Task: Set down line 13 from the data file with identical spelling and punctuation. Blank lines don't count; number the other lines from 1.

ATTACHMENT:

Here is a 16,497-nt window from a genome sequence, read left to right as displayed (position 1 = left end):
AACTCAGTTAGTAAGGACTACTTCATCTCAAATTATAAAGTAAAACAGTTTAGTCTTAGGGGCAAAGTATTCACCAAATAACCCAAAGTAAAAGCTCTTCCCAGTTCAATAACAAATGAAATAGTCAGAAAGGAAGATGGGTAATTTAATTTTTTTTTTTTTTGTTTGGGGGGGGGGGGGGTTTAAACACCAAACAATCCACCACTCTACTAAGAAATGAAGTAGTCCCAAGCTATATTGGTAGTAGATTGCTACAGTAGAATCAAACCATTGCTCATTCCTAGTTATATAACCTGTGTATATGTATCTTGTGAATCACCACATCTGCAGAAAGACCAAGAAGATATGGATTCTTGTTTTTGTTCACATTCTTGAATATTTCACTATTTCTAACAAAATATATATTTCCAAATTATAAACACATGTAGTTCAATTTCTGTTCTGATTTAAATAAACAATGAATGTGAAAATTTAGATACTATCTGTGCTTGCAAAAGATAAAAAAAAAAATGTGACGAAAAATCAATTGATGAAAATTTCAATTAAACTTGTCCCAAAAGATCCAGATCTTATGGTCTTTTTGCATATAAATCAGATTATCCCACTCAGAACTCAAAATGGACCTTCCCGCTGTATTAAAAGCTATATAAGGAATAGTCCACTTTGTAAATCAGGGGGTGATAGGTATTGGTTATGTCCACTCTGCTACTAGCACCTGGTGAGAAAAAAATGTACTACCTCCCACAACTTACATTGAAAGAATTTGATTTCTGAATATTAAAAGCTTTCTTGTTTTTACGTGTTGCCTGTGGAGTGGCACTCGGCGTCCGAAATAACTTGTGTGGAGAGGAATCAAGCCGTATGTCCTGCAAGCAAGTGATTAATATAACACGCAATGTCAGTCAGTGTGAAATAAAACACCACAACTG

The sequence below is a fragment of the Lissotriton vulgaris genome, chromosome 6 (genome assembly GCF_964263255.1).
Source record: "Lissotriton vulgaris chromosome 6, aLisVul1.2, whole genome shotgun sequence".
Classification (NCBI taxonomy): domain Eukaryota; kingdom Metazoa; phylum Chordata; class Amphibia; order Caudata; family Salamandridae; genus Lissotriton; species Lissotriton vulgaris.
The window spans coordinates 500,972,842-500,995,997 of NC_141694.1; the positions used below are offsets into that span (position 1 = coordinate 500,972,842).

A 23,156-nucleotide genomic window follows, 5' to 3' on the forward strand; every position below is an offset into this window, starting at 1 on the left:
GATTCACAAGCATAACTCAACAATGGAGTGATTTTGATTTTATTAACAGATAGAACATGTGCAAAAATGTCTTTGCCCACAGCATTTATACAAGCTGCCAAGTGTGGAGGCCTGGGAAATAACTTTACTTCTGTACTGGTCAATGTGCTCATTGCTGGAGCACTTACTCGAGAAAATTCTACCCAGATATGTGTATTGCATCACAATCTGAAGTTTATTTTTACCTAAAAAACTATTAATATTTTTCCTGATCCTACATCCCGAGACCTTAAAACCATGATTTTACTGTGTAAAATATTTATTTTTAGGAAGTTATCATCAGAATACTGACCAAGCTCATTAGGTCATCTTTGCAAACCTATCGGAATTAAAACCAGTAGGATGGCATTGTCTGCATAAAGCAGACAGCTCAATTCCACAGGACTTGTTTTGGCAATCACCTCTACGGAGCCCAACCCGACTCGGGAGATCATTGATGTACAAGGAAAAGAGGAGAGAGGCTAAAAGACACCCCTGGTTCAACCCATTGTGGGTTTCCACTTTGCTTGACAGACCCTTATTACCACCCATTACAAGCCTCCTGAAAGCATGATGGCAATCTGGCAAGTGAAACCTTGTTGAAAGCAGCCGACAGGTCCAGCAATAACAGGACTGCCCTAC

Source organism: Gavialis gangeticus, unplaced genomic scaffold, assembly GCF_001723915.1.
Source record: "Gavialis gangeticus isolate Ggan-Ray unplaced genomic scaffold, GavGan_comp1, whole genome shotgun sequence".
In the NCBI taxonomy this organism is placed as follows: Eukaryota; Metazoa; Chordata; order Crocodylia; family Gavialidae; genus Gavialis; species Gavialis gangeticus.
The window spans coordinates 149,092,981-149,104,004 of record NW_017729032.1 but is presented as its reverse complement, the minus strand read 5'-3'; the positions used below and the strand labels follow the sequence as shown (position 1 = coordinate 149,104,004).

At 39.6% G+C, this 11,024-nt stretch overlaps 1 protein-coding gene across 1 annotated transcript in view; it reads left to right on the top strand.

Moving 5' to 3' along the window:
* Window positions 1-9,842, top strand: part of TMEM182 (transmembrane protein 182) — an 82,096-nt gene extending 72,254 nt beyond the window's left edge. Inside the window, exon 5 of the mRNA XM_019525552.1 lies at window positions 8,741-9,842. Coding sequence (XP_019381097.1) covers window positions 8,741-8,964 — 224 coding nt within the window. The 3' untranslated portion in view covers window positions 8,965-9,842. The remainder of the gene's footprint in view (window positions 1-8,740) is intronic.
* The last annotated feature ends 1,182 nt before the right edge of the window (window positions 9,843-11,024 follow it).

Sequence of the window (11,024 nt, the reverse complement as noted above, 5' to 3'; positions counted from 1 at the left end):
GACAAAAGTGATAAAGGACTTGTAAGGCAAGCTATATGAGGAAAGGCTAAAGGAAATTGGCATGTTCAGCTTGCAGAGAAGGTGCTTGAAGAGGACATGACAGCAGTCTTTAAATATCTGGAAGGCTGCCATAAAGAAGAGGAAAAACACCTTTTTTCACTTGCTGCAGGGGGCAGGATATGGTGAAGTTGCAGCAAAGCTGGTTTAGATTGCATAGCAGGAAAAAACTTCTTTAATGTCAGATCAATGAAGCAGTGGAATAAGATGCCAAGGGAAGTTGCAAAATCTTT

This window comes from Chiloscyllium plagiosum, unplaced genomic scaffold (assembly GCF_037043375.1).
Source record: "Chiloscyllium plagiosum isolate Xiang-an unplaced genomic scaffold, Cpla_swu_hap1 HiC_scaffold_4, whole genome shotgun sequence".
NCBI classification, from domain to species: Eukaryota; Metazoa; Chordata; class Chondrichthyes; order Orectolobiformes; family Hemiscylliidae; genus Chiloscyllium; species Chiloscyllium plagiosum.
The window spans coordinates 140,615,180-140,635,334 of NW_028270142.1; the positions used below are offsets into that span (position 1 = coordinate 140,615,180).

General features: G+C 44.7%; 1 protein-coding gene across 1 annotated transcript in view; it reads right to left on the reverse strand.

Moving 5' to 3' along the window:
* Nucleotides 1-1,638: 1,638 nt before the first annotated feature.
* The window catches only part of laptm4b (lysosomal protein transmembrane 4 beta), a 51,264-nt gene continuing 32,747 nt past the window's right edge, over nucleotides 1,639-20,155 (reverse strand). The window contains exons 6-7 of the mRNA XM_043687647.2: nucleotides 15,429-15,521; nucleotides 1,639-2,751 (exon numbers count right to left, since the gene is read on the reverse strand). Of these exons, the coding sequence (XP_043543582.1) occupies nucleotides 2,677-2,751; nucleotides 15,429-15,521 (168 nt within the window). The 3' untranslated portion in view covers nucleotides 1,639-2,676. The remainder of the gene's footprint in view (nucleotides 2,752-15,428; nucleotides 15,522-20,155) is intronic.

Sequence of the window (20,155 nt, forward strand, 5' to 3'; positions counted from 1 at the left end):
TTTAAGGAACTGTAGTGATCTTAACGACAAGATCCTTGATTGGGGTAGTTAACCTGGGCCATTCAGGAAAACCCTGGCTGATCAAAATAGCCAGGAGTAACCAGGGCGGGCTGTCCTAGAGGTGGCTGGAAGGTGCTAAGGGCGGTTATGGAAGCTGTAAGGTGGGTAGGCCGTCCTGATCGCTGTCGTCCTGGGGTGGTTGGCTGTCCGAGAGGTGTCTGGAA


At 39.6% G+C, this 11,024-nt stretch overlaps 1 protein-coding gene across 1 annotated transcript in view; it reads left to right on the top strand.